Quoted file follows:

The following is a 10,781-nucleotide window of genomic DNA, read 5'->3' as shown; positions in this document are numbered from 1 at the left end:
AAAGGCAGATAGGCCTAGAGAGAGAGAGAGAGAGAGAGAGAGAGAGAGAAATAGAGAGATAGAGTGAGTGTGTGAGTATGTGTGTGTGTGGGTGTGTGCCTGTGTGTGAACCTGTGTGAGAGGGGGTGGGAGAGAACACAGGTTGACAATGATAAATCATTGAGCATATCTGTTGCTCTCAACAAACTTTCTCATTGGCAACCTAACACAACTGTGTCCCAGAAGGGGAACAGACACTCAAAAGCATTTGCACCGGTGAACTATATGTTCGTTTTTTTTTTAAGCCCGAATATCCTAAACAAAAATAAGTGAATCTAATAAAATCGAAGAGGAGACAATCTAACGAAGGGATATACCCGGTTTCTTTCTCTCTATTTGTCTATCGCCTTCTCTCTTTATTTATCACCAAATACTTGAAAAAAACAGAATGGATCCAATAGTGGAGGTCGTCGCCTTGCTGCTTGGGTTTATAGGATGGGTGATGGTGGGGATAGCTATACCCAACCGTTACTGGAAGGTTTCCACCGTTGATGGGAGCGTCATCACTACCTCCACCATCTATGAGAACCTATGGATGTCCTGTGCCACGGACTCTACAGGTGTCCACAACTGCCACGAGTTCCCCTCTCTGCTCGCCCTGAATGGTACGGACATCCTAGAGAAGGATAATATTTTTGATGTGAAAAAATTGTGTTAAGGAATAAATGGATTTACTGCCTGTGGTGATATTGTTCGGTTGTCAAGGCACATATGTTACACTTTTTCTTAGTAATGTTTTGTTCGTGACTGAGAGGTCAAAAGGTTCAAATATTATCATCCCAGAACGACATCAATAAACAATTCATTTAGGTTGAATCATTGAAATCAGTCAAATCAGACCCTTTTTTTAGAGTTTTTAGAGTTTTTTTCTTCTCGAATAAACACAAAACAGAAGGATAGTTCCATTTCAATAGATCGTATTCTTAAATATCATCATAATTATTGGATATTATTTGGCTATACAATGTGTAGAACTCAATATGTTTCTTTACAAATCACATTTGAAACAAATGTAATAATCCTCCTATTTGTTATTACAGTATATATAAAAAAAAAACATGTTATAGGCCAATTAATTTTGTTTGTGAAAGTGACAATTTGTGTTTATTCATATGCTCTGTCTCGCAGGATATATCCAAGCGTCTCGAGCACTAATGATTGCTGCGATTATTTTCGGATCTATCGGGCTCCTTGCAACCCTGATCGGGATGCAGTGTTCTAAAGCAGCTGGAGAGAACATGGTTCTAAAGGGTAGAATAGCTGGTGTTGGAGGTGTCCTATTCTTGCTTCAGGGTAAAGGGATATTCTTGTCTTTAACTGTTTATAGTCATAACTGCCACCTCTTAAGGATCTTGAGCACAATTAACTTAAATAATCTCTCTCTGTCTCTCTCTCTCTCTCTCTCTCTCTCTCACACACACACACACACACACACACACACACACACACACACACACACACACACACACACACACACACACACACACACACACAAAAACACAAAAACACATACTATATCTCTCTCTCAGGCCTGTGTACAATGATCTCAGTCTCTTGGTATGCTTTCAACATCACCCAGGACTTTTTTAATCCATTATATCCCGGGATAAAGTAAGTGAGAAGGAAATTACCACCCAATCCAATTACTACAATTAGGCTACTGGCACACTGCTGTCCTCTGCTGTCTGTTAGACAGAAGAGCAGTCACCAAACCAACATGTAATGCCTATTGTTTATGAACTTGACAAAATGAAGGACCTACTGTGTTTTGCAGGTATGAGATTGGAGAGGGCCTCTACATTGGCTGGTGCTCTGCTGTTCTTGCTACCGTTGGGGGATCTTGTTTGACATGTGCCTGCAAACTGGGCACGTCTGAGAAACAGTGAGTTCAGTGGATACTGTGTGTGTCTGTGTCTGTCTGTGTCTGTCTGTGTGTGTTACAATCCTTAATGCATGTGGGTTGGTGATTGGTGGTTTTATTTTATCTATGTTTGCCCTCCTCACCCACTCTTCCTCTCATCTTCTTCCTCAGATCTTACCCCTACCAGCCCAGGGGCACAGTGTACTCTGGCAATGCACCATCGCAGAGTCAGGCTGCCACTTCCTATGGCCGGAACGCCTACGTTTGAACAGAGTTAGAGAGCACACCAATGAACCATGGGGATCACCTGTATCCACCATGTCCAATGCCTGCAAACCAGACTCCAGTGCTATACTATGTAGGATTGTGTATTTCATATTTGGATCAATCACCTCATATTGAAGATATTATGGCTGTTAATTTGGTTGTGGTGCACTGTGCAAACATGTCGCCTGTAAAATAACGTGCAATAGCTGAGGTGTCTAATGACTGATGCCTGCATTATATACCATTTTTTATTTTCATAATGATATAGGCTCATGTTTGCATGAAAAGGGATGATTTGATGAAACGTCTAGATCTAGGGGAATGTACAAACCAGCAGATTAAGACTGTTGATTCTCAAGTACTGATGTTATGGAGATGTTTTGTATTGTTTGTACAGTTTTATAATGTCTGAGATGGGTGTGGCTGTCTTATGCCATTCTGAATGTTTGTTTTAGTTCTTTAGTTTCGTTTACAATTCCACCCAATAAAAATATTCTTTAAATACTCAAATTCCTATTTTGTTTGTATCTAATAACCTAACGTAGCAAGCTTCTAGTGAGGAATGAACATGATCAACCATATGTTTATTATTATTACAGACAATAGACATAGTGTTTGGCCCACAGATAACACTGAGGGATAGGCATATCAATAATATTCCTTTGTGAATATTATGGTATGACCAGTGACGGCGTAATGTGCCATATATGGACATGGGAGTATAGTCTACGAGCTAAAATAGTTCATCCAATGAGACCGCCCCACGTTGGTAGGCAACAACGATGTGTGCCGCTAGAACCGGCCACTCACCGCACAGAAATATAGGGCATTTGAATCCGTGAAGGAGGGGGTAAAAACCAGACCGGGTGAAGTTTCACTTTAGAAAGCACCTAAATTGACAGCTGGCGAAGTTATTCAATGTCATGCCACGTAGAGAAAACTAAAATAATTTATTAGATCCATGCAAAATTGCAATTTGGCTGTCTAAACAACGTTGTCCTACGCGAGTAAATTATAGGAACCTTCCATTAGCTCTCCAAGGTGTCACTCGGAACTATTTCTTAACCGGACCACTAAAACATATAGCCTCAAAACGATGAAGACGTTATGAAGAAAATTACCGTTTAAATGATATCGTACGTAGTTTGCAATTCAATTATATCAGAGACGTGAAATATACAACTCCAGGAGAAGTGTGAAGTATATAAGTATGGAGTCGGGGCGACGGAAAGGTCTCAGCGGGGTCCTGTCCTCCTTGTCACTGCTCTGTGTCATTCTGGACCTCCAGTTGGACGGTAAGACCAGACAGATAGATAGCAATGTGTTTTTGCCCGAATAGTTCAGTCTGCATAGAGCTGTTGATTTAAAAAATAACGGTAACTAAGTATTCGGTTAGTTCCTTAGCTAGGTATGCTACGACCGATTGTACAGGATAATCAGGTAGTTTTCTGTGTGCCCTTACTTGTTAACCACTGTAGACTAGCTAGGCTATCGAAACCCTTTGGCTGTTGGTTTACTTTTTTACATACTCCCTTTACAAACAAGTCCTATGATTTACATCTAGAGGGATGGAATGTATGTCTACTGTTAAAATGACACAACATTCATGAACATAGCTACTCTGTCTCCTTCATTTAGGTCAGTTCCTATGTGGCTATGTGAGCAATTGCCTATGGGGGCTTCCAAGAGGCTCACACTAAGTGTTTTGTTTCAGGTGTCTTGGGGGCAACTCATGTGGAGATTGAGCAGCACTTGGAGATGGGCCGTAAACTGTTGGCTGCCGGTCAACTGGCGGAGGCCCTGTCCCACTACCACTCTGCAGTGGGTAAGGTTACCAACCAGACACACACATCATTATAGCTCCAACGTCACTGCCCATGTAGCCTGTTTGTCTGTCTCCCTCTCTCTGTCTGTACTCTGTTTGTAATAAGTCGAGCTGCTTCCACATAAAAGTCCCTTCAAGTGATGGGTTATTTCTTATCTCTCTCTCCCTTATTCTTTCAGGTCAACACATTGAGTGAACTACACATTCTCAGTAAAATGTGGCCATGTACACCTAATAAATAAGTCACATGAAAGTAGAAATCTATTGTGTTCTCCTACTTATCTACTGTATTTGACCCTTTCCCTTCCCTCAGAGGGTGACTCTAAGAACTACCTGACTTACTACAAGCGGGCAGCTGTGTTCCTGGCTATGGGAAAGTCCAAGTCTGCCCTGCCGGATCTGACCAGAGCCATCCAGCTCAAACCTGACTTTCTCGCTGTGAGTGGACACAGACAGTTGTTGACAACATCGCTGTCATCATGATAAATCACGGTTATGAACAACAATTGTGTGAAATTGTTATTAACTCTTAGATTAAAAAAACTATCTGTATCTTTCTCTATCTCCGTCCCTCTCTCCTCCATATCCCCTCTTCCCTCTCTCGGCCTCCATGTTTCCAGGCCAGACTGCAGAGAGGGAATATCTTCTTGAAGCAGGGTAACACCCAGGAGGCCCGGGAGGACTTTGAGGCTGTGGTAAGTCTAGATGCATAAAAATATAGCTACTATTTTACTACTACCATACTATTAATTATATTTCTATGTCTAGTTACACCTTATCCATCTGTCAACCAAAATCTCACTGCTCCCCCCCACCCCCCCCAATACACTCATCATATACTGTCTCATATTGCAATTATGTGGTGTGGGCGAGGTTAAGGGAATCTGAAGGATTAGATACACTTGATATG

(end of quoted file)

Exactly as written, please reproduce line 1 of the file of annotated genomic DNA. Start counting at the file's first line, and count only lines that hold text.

The following is a 10,781-nucleotide window of genomic DNA, read 5'->3' as shown; positions in this document are numbered from 1 at the left end: